Marie Nelson, VP news and independent film, PBS said its audience on Wednesdays skews heavily male and this content might fit that niche.
NHK’s Ichiya said the public broadcaster has an underwater special unit that is exploring the world in 8K format, and this type of programming could be of interest.
People’s Hosptial (pictured)
Director: Siyi Chen
Production company: Wooden Fish Pictures
Production budget: €282.700. Secured some funding from IDFA Bertha Fund; CNEX; National Academy of Television Arts and Science
Still needed: €268.562
Status: In production
IDFA logline: As the Chinese society criticizes dysfunctional hospitals, a doctor’s daughter revisits the small-town hospital where she grew up – this time with a camera, in the middle of a chaotic ER.
Over the past decade, there has been a growing concern in China that the public ‘people’s hospitals’ are no longer serving the people as they once did. Director Siyi Chen said she spent much of her youth in a hospital where her mom worked as a doctor. Twenty years later, she is revisiting the hospital, her memories and the issues doctors face.
“With this film, I want to explore the loss of compassion in the hospital and beyond,” director Siyi Chen told the audience.
The project is still in production and plans are to finish in 2019. The production team is looking for more funding and an international coproduction.
Sundance Institute’s director of film programming, Tabitha Jackson, said her excitement over the project is in being introduced to emerging female talent in China. “The precinct of a hospital is a TV staple because all humanity is there in all of its dimensions: love, fear and humor. It feels like familiar territory but because it’s in China and you are bringing your personal take to just makes it feel so fresh,” Jackson said. “I’m all over it. I love it.”
Justine Nagan, executive director of PBS’ doc strand ‘POV’ said they have been tracking this project and she is encouraged by what she’s seen. Audiences enjoyed Motherland, an examination of a maternity hospital in the Philippines, in POV’s last season, so Nagan would like to follow up on the project.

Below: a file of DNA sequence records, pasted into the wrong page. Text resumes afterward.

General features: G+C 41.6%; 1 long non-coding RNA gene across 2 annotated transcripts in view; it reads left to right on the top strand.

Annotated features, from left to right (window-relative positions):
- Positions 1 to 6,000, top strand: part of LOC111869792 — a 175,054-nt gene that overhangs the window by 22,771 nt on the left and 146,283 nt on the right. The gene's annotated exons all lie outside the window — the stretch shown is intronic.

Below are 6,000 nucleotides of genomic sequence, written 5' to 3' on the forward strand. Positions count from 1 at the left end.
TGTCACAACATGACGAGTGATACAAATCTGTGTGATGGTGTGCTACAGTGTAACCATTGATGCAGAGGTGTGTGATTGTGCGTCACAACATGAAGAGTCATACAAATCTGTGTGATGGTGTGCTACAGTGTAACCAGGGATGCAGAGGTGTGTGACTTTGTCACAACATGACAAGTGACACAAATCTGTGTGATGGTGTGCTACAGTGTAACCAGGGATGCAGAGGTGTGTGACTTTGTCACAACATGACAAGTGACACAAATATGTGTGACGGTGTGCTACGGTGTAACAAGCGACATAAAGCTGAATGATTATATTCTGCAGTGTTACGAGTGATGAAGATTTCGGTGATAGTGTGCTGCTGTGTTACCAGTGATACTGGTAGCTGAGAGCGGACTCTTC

“I think what you have been able to do, by using your personal voice in this way, has allowed us to see the universality of the experience and the connection of what is happening in China and what is happening in our own countries,” PBS’ Marie Nelson remarked.
Director: Victor Kossakovsky
Production company: Sant & Usant
Production budget: €792.682. Secured some funding from Norwegian Film Institute; Creative Europe; Fritt ord; Storyline studio
Still needed: €626.182
Status: Start production
IDFA logline: A film about the intelligence, emotions and sensibility of animals we normally only get familiar with when they are served as food on our plates: pigs, cows and hens!
Krogufant wants audiences to take a look at the lives of ordinary animals in the hopes of understanding they are capable of feeling, anticipating and insight. Across these three stories, shot in black and white, audiences will see motherhood, friendship and the importance of freedom through the eyes of animals.
Sophie Chegaray, commissioning editor at France 5, remarked that while the trailer was strong, she was not sure if there was a space for the doc on the pubcaster. She added that she needs to know more about the narration and how the film would play out.
Barbara Biemann, head of doc films, ARD/NDR, said the trailer was beautifully filmed. “We have a tradition at NDR of wildlife films. I’m a bit speechless because this is what wildlife films should be.”
POV’s Nagan said she often feels that black and white photography in contemporary films is gimmicky but that didn’t seem to be the case with Krogufant and could see an acquisition being made.